You're probably itching to get behind the wheel and conquer your freedom. But not so fast! There's a lot to do first. If you want to fast-track the process so you can go on a road trip or be a licensed driver before school starts, you're in the right place. Keep reading to learn how to avoid delays in getting your Texas driver's license.
Understanding the Texas Driver's License Process
Before diving in, let's recap the main steps to getting a driver's license in Texas as a teen.
Enroll in a state-approved driver's ed course. You'll take between six and 36 hours of classes.
Take the written test. You'll get three tries and must score at least 70% to pass. If you fail, you'll have to retake driver's ed. Avoid this massive delay by taking practice permit tests.
Apply for a learner's permit. Take all the documents needed.
Practice driving, with an instructor or a parent.
How Long Does It Take to Get a License in Texas?
The fastest you can get your Texas license is six months. To be that quick you'll need to:
Enroll in driver's ed right away.
Complete the classes promptly.
Study the Texas driver's manual thoroughly.
Take lots and lots of practice Texas written tests.
Know what mistakes to avoid (more on that in this article).
Pass the written test on the first few tries.
Start driving with a licensed adult (over the age of 21).
Complete 30 hours of driving, 10 of which must be during nighttime.
Tip: Parent-taught driving is often the fastest way to get a license. That's because driving schools often have busy schedules that can be hard to fit into.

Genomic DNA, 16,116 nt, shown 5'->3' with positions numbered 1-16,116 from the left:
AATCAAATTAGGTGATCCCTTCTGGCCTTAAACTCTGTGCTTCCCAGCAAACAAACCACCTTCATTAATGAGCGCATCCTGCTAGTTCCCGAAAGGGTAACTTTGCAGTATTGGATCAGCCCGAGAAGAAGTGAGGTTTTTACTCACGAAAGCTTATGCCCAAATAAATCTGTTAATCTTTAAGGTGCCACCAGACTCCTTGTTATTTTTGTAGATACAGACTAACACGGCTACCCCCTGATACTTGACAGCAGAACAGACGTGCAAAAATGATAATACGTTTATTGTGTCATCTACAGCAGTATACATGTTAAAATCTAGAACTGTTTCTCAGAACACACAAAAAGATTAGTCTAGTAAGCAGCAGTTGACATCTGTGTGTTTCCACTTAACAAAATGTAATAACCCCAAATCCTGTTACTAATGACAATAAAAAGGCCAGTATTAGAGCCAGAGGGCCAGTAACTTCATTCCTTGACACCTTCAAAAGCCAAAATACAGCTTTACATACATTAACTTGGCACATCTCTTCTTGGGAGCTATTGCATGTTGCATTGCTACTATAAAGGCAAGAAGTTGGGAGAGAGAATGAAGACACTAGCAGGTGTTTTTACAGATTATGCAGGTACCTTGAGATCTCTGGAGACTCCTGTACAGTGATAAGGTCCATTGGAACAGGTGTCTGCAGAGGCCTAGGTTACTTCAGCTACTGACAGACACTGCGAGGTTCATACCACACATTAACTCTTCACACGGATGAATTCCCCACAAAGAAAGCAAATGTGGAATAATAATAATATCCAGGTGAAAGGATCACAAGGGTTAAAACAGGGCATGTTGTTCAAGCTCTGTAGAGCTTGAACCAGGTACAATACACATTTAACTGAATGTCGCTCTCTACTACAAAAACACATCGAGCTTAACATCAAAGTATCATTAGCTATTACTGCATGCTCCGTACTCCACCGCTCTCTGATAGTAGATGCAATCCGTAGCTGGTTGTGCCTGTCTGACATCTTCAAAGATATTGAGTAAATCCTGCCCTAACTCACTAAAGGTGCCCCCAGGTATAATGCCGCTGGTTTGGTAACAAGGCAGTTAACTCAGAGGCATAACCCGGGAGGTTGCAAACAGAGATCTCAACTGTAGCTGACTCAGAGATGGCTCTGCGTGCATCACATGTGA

Schedule your road test well in advance, according to your local DPS wait times schedule. Some cities have a backlog of months.
Common Mistakes Teens Make on the Written Test
Everyone makes mistakes on the written test. But if you want to get your driver's license quickly, you should study harder. Don't worry, there's still time to get them right! Here's what Texas teens usually get wrong.
1. Using Turning Lanes
Question: “When making a left turn from a center lane (which is bordered by a solid and broken line on each side), you may enter this lane to make a left turn no more than ___ feet from the location of the turn.”
Answer: 300 feet.
Only 19% of practice test-takers got this one right. Remember, staying on a turning lane too long could put you and other drivers in danger.
2. Double Yellow Lines
Question: “You must not cross a solid double yellow line in the center of a roadway to:”
Answer: Overtake another vehicle.
Around 80% of learner's answered incorrectly on our practice tests. Always follow safe passing practices.
3. Cell Phone Use
Question: “A driver is using his cell phone while passing through a school zone. Is it legal?"
23% of test-takers answered correctly. Texting and driving became illegal for drivers of all ages in 2017, and any type of cell phone usage in school zones is also illegal.
4. Right of Way
Right-of-way questions are often very tricky. Each question that shows up on the test is unique, so it's best to practice a lot before the big day. For example, you may be shown an image with "yield" and "stop" signs or an image with no signs in sight.
5. Speed Limits
Question: "Does a posted speed limit of 55 mph allow you to drive 55 mph on that highway when it rains?"
Answer: No, it doesn't. The speed limit of 55 mph is only for normal driving conditions.
32% of learners got this question right, which is great! But maybe it means it's worth getting a refresher on speed limits?
Speed Things Up With Online Driver's Ed
In-person driver's ed classes follow strict timetables, but they might not always work for you. Instead of having to wait days or weeks for a class when you're free, go online. You get to set your own pace with online driver's ed classes. Take them on free periods or whenever you're bored. DriversEd allows you to fast-track your classes so you feel prepared to start driving quickly.